No Super Bowl champion has fallen further faster than the Tampa Bay Buccaneers.
Since winning Super Bowl XXXVII, Tampa Bay is just 12-20. The Buccaneers have just 13 players and nine starters left from that January 2003 victory over Oakland.
And unlike his tumultuous offseason last year, general manager Bruce Allen acquired little veteran help while bidding farewell to quarterback Brad Johnson, tight end Ken Dilger and defensive tackle Chartric Darby. Receiver Ike Hilliard and defensive tackle Chris Hovan, both cut by their former teams, are over the hill and free agent tight end Anthony Becht is just average.
Allen believes the Bucs will be better simply because former New York Giants kicker Matt Bryant is an upgrade over Martin Gramatica, who posted the NFL’s worst field goal percentage the last two seasons before he was cut late last year.
Tampa Bay went 4-15 in games decided by a touchdown or less in 2003 and 2004.
The Bucs did receive surprisingly sturdy quarterbacking last year from Denver castoff Brian Griese, who supplanted Johnson and produced 20 touchdowns and 12 interceptions and a 97.5 passer rating. Allen is counting on a similar renaissance from 33-year-old receiver Joey Galloway to help return Tampa Bay to contention in the NFC South, which includes 2003 NFC champion Carolina, 2004 NFC runner-up Atlanta and New Orleans, which finished last season on a 4-0 roll.
One area that doesn’t concern Allen and fourth-year coach Jon Gruden is the defensive line, led by Pro Bowl end Simeon Rice.
“Top to bottom, defensive line is the strength of our division and our line is right there with any of them,” Allen said of a group that also includes end Greg Spires and tackle Anthony McFarland.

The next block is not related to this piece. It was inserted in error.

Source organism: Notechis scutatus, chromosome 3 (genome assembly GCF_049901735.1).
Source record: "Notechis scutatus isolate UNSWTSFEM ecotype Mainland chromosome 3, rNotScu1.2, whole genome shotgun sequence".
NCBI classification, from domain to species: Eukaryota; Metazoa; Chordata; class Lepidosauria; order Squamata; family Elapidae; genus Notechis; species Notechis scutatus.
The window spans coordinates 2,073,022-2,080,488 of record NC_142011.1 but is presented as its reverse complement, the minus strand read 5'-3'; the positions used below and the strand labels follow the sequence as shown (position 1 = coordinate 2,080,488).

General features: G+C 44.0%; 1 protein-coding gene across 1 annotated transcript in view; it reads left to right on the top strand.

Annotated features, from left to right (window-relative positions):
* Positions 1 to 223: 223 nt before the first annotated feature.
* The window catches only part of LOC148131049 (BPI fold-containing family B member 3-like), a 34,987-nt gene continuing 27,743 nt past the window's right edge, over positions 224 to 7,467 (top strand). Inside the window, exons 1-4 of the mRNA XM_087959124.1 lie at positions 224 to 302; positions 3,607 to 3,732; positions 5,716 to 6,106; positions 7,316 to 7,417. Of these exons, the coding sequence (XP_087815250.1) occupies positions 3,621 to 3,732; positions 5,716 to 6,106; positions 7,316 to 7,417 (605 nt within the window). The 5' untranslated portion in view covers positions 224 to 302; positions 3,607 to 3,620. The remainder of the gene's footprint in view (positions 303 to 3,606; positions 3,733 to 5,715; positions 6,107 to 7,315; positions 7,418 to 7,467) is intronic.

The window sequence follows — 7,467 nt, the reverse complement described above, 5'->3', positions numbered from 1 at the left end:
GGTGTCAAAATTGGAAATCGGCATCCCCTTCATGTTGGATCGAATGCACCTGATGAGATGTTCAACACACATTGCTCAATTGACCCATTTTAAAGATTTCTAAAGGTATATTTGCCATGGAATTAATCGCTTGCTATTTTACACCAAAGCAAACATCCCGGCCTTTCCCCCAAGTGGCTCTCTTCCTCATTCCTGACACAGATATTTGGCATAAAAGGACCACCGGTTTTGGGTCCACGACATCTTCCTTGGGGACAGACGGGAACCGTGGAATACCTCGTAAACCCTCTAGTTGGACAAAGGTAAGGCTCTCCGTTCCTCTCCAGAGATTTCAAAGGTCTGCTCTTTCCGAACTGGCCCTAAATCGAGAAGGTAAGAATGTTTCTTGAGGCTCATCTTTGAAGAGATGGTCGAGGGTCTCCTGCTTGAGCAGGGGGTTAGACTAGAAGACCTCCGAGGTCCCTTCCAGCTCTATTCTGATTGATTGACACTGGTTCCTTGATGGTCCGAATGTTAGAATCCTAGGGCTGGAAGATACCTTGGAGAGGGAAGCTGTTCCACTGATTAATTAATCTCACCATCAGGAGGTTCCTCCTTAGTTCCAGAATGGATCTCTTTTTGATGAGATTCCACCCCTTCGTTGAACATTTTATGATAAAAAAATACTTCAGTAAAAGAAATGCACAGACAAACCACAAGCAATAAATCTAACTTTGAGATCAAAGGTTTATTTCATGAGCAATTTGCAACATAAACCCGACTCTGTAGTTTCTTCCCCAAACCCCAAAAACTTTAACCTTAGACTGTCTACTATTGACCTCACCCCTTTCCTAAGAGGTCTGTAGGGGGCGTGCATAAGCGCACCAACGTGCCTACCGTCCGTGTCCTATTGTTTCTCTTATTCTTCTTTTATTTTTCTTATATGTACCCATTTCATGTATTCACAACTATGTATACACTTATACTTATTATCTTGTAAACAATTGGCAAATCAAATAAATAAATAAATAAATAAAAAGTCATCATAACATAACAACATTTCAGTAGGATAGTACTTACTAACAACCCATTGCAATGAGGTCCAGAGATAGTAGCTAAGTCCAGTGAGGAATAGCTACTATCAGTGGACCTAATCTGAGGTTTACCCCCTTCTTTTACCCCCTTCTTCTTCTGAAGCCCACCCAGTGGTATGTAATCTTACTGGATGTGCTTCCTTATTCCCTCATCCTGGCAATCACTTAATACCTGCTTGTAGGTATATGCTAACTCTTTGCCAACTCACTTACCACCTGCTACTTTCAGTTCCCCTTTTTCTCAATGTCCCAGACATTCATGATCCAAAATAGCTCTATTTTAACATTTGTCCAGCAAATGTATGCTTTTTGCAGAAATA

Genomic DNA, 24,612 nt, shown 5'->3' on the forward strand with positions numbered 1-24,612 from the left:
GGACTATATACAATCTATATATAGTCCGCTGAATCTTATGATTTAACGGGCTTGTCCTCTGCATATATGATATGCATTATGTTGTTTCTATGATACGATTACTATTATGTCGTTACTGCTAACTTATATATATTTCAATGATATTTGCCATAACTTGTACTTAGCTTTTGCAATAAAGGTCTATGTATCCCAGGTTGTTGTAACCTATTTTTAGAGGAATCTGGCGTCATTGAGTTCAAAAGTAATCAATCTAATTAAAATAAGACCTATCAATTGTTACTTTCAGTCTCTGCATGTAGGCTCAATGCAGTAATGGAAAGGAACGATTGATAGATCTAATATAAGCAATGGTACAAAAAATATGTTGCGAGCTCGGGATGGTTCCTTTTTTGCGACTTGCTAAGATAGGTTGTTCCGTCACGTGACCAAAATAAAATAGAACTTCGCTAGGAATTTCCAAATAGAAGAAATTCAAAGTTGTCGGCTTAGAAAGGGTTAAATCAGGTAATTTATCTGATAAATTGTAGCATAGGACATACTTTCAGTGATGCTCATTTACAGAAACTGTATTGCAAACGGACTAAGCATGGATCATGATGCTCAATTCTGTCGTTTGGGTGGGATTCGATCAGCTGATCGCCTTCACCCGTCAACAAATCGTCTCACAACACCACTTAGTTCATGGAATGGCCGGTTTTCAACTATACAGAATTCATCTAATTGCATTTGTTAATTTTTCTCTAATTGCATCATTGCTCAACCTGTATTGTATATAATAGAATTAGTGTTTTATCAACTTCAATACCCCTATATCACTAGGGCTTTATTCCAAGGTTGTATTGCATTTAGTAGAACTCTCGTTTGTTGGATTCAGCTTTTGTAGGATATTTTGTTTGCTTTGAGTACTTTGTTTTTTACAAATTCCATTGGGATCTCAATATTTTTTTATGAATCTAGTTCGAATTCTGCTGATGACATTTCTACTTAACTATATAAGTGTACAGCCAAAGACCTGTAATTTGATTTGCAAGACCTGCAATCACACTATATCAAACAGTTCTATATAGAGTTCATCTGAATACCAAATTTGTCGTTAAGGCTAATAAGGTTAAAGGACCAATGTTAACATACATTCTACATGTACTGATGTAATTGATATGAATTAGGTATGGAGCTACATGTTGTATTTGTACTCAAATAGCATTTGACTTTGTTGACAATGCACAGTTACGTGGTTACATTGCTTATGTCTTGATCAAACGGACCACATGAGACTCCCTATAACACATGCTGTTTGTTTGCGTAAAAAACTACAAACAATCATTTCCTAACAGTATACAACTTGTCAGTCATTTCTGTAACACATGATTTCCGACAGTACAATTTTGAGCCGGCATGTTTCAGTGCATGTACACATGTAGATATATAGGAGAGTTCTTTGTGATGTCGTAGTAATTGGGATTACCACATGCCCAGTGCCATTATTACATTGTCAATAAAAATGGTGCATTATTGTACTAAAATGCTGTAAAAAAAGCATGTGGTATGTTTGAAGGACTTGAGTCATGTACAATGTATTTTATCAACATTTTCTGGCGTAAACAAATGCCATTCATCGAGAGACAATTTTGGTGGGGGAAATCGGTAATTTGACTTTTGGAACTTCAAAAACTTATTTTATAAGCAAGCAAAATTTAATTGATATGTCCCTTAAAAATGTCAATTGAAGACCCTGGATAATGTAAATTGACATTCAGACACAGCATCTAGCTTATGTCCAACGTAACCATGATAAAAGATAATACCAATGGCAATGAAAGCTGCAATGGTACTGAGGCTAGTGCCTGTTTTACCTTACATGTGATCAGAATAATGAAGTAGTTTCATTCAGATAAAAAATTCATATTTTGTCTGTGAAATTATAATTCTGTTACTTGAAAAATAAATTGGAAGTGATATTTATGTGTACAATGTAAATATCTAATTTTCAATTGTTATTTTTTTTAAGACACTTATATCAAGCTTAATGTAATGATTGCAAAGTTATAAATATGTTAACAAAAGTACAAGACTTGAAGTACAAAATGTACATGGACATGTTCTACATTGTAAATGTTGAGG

The defense, tops against the pass and fifth overall last year, still has stars in linebacker Derrick Brooks and cornerback Ronde Barber. But unless Gruden can produce a more reliable offensive line after losing guards Cosey Coleman and Matt O’Dwyer to free agency, the Bucs figure to be stopped short of the playoffs yet again.
Jags on the move? — In a dispute with city officials over signage at Alltel Stadium, the Jacksonville Jaguars said they lost money in 2002 and 2004. Those losses mean the Jaguars can get out of their lease with a payment of between $32 million and $40 million.
It’s generally believed club owner Wayne Weaver, who brought the NFL to Jacksonville in 1995, wouldn’t leave. But even after covering up nearly 10,000 seats, the Jaguars are still about 7,000 shy of the 49,000 non-premium seats they need sold to lift the embarrassingly usual home television blackouts. They also have about 2,500 unsold club seats, in part because the corporate presence in Jacksonville is so much smaller than in most NFL markets.
Payback time — New Orleans safety Dwight Smith, who was arrested twice on weapons charges during four seasons in Tampa Bay, recently was robbed at gunpoint while visiting family in Detroit. Police said a car pulled up in front of the home at about 11 p.m. while Smith and several others, including children, were outside. A man exited the vehicle with an assault rifle and ordered Smith to remove his jewelry, which consisted of two necklaces, a watch and bracelet. The man and a female accomplice then fled with about $100,000 in jewelry and $4,000 in cash.
“Dwight’s OK,” Saints coach Jim Haslett said. “I told him he shouldn’t be wearing that kind of jewelry in a neighborhood like that, but he said he had just bought some new stuff, a fleur de lis necklace with his [jersey] number on it, and wanted to show it to his family.”
Smith was arrested March 1 in Tampa for purportedly brandishing a gun during an incident at a fast food drive-through. Those charges were dropped. He pleaded guilty in 2003 to a misdemeanor of improperly displaying a firearm during a road rage incident in Clearwater, Fla. Smith received a year’s probation, was fined $225 and told to perform 25 hours of community service and to take eight hours of anger management counseling. The NFL fined him $20,000.